Such a process needs to flow from business strategy, and its aim is to produce a plan for the organisation to make sure there is sufficient capability to sustain current and future business performance. It is also vital to consider statutory requirements, for example certain positions require specified levels of health and safety expertise.

Links with learning and development strategy

Creating an effective learning and development strategy is critical in ensuring that the approach to L&D aligns with business needs.

A clear analysis of L&D needs to inform such a strategy is important because:

  • Organisational performance depends on having the right people in the right place with the right skills at the right time.
  • Providing learning opportunities can help build organisational effectiveness as well as enabling staff to achieve personal and career goals which can increase employee engagement.
  • Having a clear idea of what needs to be learned and the outcomes that are expected provides a foundation for L&D professionals to evaluate effectiveness and demonstrate the impact of L&D to the organisation.
  • Well-planned learning is an effective retention strategy, particularly when linked into talent strategies. It is also useful in times of high attrition providing it is designed to capture in house knowledge well, therefore stopping knowledge 'walking out of the door'.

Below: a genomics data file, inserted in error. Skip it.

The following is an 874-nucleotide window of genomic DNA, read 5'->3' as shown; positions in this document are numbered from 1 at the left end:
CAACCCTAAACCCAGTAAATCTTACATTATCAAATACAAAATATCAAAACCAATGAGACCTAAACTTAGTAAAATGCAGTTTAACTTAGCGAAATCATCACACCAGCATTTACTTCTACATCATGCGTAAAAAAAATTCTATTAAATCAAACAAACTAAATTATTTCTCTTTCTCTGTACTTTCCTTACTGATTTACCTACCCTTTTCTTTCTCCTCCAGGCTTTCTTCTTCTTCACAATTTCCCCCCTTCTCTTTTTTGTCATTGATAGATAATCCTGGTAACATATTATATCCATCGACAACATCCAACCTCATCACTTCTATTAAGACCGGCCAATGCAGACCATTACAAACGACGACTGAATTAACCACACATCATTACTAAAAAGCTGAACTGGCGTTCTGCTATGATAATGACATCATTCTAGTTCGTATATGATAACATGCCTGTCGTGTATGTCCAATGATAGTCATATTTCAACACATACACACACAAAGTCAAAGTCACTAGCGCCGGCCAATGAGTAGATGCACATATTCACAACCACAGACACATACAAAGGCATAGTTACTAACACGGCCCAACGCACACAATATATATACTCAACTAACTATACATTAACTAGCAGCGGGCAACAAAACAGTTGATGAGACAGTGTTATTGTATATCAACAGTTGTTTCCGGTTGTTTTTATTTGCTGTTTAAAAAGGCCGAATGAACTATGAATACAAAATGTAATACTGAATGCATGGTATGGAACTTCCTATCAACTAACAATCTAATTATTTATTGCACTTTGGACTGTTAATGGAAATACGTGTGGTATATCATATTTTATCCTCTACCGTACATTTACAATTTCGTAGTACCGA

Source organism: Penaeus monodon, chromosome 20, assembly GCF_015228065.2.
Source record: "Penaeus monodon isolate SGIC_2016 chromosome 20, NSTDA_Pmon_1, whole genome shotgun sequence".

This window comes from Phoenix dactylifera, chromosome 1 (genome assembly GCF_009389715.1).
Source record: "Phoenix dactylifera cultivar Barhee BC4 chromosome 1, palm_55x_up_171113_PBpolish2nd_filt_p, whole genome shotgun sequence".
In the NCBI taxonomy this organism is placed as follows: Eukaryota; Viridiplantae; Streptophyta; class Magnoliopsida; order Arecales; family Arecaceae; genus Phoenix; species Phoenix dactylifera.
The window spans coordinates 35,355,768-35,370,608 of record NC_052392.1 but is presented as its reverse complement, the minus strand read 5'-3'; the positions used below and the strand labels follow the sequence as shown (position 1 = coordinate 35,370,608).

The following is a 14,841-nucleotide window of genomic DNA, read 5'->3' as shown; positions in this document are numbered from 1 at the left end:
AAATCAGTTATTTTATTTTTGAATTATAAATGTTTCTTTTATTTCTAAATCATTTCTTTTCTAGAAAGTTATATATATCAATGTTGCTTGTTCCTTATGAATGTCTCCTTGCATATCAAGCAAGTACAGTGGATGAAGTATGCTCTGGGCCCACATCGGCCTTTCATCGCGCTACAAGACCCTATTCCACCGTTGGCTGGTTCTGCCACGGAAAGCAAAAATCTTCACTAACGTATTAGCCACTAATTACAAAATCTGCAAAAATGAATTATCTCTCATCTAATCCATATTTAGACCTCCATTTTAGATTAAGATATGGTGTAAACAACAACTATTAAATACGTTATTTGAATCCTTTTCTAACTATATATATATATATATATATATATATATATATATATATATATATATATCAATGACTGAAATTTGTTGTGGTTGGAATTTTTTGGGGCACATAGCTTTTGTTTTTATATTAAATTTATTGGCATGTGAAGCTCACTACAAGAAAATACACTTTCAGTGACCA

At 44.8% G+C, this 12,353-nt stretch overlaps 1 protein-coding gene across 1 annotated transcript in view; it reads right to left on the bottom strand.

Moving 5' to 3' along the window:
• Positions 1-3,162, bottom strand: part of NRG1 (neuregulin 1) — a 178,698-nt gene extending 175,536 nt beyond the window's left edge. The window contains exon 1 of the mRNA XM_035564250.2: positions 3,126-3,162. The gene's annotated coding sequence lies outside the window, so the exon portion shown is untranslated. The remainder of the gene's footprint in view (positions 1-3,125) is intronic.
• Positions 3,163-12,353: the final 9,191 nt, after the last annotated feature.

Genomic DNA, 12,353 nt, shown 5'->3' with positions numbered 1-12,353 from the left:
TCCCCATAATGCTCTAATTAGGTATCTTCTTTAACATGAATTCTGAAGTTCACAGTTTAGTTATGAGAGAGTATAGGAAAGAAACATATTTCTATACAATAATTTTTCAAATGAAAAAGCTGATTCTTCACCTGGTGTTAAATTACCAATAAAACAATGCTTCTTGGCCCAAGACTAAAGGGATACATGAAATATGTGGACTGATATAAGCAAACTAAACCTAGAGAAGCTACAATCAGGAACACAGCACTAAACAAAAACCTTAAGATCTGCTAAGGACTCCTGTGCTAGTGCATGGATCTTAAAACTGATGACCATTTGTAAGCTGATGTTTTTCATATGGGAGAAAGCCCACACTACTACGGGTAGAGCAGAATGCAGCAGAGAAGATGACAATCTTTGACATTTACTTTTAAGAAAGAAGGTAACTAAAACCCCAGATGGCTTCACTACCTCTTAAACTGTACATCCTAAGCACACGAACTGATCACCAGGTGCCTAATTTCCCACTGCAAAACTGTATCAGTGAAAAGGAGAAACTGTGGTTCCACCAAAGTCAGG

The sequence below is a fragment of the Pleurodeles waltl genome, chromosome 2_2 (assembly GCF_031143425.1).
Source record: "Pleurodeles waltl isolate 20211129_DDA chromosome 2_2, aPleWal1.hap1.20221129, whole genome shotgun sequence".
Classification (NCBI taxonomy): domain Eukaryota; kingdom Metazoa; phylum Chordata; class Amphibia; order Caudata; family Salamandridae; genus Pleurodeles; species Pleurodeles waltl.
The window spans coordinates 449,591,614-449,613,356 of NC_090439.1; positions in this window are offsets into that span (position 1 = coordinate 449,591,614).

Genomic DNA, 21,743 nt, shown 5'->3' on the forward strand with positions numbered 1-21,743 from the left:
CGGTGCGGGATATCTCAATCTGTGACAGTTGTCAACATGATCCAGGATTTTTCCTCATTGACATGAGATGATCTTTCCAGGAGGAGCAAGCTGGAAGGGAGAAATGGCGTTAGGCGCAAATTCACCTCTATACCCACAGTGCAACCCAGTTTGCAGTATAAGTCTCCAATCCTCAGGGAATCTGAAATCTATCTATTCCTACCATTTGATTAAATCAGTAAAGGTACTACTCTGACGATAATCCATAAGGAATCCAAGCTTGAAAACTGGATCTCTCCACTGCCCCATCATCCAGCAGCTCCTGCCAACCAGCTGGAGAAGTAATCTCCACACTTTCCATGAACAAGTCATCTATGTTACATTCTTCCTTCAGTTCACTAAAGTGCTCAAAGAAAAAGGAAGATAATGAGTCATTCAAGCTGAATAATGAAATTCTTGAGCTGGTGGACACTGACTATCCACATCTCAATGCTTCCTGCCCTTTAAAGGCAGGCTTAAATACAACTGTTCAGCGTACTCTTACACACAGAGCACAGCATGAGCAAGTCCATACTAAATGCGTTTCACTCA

Engagement with a variety of stakeholders is vital and they need to be consulted with early in the process. This also continues when the results are communicated.

Levels of learning needs analysis

Analysis of learning and development needs can be done at a number of levels:

  • For the organisation as a whole - to understand the amount and types of learning needed to ensure that all employees have the right capabilities to deliver the organisation’s strategy.

  • For a specific department, project or area of work - new projects and opportunities require new ways of working or reorganisation, while restructuring also necessitates changes in roles.

  • For individuals - linking their own personal learning and development needs to those of the business, often carried out as part of performance review. See our factsheets on performance management and performance appraisal for more information.

The relevant function (for example, L&D or HR) needs to ensure that analyses carried out at any of these three levels are considered with one another.

Depending on the circumstances, a learning needs analysis may be a one-off exercise (such as an organisational or project-based skills audit), an ongoing operation (for example via annual appraisals) or a combination of approaches. However if L&D is aligned to the organisational strategy then this will be an iterative process and not seen as a single event.

The ‘RAM’ approach